Posts Tagged: art

Friday Five-plus-one, Inktober Edition

I did the first few days of Inktober, on 4×6 index cards with non-photo blue pencil and Sharpie.

ink drawing of a cracked egg

poison

ink drawing of a leaf floating on water

tranquil

ink drawing of a roasted carrot against a black background

roasted

ink drawing of a wooden alphabet block

spell

ink drawing of a chicken with scaly legs

chicken

ink drawing of a dog drooling. Shows only the wet parts of a dog.

drooling

 

Friday Five: Not Off the Wall

I didn’t have access to Friday Five prompts when I felt like answering them today, so I started my own set: What (if anything) have you had on your walls, as a kid and now? But then I wrote until I had five parts of an answer to this one question, so I’m doing it wrong, oh well!

  1. My mom likes French Impressionist painting, so my sister and I had Renoir prints on the wall of our room. Mine was Girl With a Hoop and my sister’s was A Girl With a Watering Can.
    Girl With a Hoop, oil painting by Renoir

    me

    Girl With a Watering Can, oil painting by Renoir

    my sister

    In my head, Girl With a Hoop’s name was Louisa and she wasn’t that nice– a bit stuck-up when we talked. I never spoke to Girl With a Watering Can.

  2. I chose light blue when I moved into my own bedroom (formerly my mom’s sewing room) and got to pick the color. Later I wished I’d picked a glossier cream color, to go with the dark brown furniture. But I was five, five-year-olds don’t think about cream as a color or know about semi-gloss paint.
  3. Kidspirational posters (Hang In There!) that teachers gave away at the end of the year, calendar pictures, maps from National Geographic (Space and The Crusades were my favorites), magazine collages. I think I chose the magazine portraits for size and look as much as subject, which is why Philip Glass’ face is weirdly prominent in my mental landscape. (There was also Cher and… Steve Jobs?!)
  4. When I first arrived in Portland, my college orientation group rode the bus downtown (look for the brown beaver icon to find your way back!) and went to a cheap-imports store to get stuff for our dorm rooms. I knew I wanted a poster, but what would I not regret or tire of? Thus I spent my college years looking at a big photo of vegetables in a basket.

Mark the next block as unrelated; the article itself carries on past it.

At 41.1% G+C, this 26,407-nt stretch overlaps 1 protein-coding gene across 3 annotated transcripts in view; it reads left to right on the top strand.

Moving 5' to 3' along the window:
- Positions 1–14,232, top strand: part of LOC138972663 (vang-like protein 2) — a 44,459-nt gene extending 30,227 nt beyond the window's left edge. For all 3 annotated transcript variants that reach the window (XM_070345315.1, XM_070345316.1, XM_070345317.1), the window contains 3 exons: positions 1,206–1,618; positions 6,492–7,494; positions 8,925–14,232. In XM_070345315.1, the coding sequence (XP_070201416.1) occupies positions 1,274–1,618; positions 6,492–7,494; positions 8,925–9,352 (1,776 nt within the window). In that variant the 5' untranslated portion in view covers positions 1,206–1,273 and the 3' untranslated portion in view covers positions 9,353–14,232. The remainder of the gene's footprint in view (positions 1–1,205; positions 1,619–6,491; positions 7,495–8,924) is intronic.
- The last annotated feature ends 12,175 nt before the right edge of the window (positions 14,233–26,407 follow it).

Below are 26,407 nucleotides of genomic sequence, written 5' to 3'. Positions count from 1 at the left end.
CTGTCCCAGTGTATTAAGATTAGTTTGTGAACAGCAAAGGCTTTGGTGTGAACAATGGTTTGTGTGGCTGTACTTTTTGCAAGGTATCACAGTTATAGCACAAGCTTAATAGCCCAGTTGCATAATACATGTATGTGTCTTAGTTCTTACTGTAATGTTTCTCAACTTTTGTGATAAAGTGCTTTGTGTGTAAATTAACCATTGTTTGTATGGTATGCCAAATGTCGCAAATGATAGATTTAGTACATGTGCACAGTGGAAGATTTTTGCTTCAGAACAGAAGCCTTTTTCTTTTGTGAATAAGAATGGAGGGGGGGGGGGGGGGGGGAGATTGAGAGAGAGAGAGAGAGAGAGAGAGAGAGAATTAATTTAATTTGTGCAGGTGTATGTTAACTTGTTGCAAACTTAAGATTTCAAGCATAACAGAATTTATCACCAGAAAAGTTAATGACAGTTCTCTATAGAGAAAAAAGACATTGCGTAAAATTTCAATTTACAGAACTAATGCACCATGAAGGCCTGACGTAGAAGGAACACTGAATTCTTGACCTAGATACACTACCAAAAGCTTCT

5. Now the art on our walls is mostly pieces by Sanguinity and me and our friends and family. Sang’s yarn sheepdog over the bed (soft in case an earthquake dumps it on our heads), my portrait of her and Louie the dog as Athena and owl, Sang’s college drawings of a downtown church, a painting by her grandmother, a signed Dr. Eldritch comic, 3D pieces by Bookherd and Nicole hanging inside the IKEA bookshelves. I feel very rich in art. The living room also has a world map (but you have to stand on the sofa arm to read it closely) and a laminated periodic table. I think if our house has a decor, it’s “Classroom,” down to the clock.

Monday Magpie: Iris Dement, Atul Gawande, cool art projects

Things I’ve liked recently on the internet:

  • Just today I started listening to Iris Dement. I was raised on country music and can’t believe I missed her entirely til now. This one made me tear up– I feel like I know several people just now who are feeling diminished, but who mean so much to the people who love them.
  • An interview with Atul Gawande by economist Tyler Cowen that’s not in the New Yorker, so maybe you missed it? Has sound (which I haven’t tested) and transcript. I liked this bit: